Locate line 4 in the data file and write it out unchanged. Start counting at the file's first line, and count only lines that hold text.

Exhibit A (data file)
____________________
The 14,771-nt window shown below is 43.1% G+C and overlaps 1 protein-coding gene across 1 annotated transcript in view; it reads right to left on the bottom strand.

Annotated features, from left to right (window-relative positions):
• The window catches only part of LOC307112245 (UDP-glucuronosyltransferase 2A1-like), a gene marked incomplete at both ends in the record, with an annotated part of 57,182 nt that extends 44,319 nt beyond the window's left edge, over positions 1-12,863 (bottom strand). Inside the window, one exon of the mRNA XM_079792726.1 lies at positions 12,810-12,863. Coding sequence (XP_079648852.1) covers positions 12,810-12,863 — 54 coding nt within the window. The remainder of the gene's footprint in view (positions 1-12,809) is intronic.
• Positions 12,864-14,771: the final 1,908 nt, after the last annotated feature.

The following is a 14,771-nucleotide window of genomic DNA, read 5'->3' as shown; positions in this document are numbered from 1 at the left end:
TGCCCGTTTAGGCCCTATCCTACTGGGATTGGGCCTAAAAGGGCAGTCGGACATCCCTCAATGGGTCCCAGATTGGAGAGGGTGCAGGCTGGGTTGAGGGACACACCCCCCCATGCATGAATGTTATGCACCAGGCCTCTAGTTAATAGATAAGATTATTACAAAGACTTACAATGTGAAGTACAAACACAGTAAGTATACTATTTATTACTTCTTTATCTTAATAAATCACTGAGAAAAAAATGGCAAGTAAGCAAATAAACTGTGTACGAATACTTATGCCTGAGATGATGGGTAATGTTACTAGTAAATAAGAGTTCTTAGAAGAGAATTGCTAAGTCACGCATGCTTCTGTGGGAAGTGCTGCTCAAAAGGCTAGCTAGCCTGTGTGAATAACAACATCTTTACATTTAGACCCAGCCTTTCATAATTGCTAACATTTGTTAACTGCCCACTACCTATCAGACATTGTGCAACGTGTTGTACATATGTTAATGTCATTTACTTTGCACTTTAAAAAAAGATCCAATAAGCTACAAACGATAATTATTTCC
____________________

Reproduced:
• Positions 12,864-14,771: the final 1,908 nt, after the last annotated feature.